By Diana Saenger
Aaron Posner and Chaim Potok's adaptation of Potok's classic novel, “The Chosen,” received critical and audience acclaim in 1967. The adaptation of another Potok novel, “My Name Is Asher Lev,” will have its world premiere at North Coast Repertory Theatre (NCRT). The story of a young Hassidic artist torn between observance of his Jewish faith and the conflict of who he truly is runs June 1-26.
NCRT artistic director David Ellenstein has a long history with Potok's books and the play adaptation of “The Chosen,” which he produced five times across the country.
“It’s an important part of my life,” Ellenstein said. “I’ve always had an infinity and connection to Potok's writing. I read ‘Asher’ many years ago and the book had a profound effect on me. I contacted Aaron Posner, who did the play adaptation, and we did a reading of it for the Jewish Arts Festival several years ago. The audience was so engaged we decided to put it this season’s lineup.”
In the drama, Asher is an artistic genius whose gift and passion for drawing and painting is in conflict with some Jewish laws.
“It really is about being true to yourself,” Ellenstein said. “It’s about the balance of one’s faith and culture and one’s calling to pursue what he feels is necessary. The play also deals with where the line is crossed or not crossed, as to doing what one needs to do or not do, and how hurtful it might be to those they care about.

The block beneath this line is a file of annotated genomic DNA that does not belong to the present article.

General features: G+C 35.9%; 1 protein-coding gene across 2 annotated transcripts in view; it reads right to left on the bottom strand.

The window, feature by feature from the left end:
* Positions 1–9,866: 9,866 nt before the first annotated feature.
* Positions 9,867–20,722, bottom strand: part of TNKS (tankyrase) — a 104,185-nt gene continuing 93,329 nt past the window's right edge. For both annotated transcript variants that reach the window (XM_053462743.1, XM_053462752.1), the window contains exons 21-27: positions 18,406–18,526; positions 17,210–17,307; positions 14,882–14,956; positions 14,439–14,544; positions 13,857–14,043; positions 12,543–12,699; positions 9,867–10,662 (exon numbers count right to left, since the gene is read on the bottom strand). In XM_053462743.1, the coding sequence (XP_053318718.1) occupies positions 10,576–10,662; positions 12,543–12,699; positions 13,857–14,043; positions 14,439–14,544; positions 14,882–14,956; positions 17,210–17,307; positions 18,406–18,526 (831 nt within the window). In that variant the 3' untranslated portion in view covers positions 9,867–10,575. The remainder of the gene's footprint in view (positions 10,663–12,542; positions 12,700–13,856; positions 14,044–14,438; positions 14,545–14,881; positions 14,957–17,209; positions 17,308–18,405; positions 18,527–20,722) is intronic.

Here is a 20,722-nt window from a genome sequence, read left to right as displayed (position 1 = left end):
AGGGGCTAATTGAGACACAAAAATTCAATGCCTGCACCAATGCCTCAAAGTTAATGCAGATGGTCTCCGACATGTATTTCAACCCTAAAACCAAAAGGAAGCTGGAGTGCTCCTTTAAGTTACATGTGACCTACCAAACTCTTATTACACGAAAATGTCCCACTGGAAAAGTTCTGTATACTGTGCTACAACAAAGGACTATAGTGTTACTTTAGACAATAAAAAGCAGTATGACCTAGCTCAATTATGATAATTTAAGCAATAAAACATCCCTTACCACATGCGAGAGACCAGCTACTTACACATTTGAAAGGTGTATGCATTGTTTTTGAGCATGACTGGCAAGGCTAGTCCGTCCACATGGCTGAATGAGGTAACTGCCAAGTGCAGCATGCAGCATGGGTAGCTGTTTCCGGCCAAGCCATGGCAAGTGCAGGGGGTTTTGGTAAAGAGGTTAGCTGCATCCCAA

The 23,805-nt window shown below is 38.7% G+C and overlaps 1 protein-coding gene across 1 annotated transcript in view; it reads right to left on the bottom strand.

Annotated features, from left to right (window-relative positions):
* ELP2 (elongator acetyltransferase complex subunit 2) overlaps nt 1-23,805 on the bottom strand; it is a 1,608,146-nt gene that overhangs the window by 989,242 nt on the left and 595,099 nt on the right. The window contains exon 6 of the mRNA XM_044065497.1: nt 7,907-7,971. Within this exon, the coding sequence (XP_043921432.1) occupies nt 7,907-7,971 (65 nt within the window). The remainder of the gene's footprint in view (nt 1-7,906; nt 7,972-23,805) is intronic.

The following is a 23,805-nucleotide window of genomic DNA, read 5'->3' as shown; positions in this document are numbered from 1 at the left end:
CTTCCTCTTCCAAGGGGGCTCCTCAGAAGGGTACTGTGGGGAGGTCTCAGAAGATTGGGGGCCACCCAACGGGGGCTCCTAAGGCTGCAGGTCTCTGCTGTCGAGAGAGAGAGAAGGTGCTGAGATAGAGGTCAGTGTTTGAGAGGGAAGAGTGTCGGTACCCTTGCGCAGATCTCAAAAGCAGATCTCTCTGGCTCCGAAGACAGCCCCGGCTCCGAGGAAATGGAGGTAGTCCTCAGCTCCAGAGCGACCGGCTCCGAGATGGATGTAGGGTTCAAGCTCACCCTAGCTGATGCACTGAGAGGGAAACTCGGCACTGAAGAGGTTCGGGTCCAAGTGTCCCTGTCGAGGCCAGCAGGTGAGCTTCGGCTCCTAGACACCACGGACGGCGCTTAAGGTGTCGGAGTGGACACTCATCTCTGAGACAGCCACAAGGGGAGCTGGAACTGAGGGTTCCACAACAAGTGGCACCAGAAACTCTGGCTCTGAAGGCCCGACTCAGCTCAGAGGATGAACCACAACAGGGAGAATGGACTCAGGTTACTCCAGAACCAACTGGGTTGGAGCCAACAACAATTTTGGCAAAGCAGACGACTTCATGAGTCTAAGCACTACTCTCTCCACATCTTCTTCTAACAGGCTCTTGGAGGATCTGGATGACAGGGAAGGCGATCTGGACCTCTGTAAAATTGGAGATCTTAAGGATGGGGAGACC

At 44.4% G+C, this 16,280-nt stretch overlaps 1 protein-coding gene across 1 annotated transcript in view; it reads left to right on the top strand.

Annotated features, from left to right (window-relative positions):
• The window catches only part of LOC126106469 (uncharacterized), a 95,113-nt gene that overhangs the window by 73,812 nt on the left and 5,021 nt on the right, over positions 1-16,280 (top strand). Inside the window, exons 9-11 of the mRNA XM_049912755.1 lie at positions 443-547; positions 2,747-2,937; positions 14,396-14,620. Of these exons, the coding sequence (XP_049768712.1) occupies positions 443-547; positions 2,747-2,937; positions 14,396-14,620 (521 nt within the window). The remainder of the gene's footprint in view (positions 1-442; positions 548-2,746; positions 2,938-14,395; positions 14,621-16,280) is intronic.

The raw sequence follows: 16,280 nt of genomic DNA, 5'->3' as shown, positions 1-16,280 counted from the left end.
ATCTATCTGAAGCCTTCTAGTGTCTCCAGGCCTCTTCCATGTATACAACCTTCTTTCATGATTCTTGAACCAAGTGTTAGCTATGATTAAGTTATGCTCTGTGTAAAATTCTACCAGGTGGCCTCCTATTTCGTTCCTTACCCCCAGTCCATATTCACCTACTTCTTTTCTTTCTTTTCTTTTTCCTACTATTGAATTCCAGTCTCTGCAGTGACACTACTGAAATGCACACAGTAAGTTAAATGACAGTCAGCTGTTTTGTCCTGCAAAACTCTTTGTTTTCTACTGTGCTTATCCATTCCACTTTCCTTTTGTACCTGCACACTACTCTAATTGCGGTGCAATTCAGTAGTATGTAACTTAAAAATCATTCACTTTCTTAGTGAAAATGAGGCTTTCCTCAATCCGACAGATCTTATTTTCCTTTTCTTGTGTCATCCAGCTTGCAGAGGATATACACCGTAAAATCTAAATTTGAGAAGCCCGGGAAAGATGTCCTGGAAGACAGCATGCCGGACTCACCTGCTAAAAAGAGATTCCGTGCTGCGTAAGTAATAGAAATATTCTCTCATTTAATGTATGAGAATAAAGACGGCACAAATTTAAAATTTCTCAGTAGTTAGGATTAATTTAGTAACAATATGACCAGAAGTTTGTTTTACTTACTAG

“Certainly those familial and societal issues are relevant at any time. But Potok's writing resonates beyond a specific community – it could be about any group of people dealing with these issues.”
Ellenstein directs “My Name Is Asher Lev,” which is performed by three actors: Ellenstein, Craig De Lorenzo and Crystal Sershen. Ellenstein’s career at NCRT includes direction of a long list of plays and acting performances in many as well.
“This one has been tricky; not as easy as when I directed and appeared in ‘Talley’s Folly,’ ” Ellenstein said. “Chris Williams is co-director and that’s helped me immerse myself more in my character.”
NCRT expects high demand for tickets to “My Name Is Asher Lev,” and Ellenstein said he understands why.
“After I read Potok’s book, I was more tolerant of all people, and that no matter how weird their customs might be you, you have to look past that and see where they come from and who they are.
“What people are mostly after, is the same thing: being in touch with humanity and God in their own observation. I think Potok communicates that well. The play has humor, is heartfelt, and intelligently and emotionally gripping. It takes you on an intensive journey.”
If you go
‘My Name Is Asher Lev’
Matinees and evenings June 1-26
North Coast Repertory Theatre, 987 Lomas Santa Fe Drive, Solana Beach